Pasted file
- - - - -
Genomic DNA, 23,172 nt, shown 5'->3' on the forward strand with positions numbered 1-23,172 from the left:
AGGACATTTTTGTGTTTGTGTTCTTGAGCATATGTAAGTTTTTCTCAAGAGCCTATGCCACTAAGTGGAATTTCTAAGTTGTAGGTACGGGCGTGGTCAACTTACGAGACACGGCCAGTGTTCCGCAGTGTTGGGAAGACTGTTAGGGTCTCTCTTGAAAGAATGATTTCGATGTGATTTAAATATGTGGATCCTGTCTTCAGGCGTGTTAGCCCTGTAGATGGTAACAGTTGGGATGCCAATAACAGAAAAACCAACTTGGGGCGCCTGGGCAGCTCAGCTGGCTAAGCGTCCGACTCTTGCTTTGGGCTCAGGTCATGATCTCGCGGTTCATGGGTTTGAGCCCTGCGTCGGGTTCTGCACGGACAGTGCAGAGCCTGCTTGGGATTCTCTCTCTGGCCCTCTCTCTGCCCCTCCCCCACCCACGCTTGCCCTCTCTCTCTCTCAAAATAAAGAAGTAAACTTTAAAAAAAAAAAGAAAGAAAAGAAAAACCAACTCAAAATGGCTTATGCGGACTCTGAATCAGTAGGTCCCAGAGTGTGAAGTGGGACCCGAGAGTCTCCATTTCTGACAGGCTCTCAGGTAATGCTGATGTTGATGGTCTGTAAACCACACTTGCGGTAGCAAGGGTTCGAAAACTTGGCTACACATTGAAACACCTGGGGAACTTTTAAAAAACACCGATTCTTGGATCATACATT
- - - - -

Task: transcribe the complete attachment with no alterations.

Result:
Genomic DNA, 23,172 nt, shown 5'->3' on the forward strand with positions numbered 1-23,172 from the left:
AGGACATTTTTGTGTTTGTGTTCTTGAGCATATGTAAGTTTTTCTCAAGAGCCTATGCCACTAAGTGGAATTTCTAAGTTGTAGGTACGGGCGTGGTCAACTTACGAGACACGGCCAGTGTTCCGCAGTGTTGGGAAGACTGTTAGGGTCTCTCTTGAAAGAATGATTTCGATGTGATTTAAATATGTGGATCCTGTCTTCAGGCGTGTTAGCCCTGTAGATGGTAACAGTTGGGATGCCAATAACAGAAAAACCAACTTGGGGCGCCTGGGCAGCTCAGCTGGCTAAGCGTCCGACTCTTGCTTTGGGCTCAGGTCATGATCTCGCGGTTCATGGGTTTGAGCCCTGCGTCGGGTTCTGCACGGACAGTGCAGAGCCTGCTTGGGATTCTCTCTCTGGCCCTCTCTCTGCCCCTCCCCCACCCACGCTTGCCCTCTCTCTCTCTCAAAATAAAGAAGTAAACTTTAAAAAAAAAAAGAAAGAAAAGAAAAACCAACTCAAAATGGCTTATGCGGACTCTGAATCAGTAGGTCCCAGAGTGTGAAGTGGGACCCGAGAGTCTCCATTTCTGACAGGCTCTCAGGTAATGCTGATGTTGATGGTCTGTAAACCACACTTGCGGTAGCAAGGGTTCGAAAACTTGGCTACACATTGAAACACCTGGGGAACTTTTAAAAAACACCGATTCTTGGATCATACATT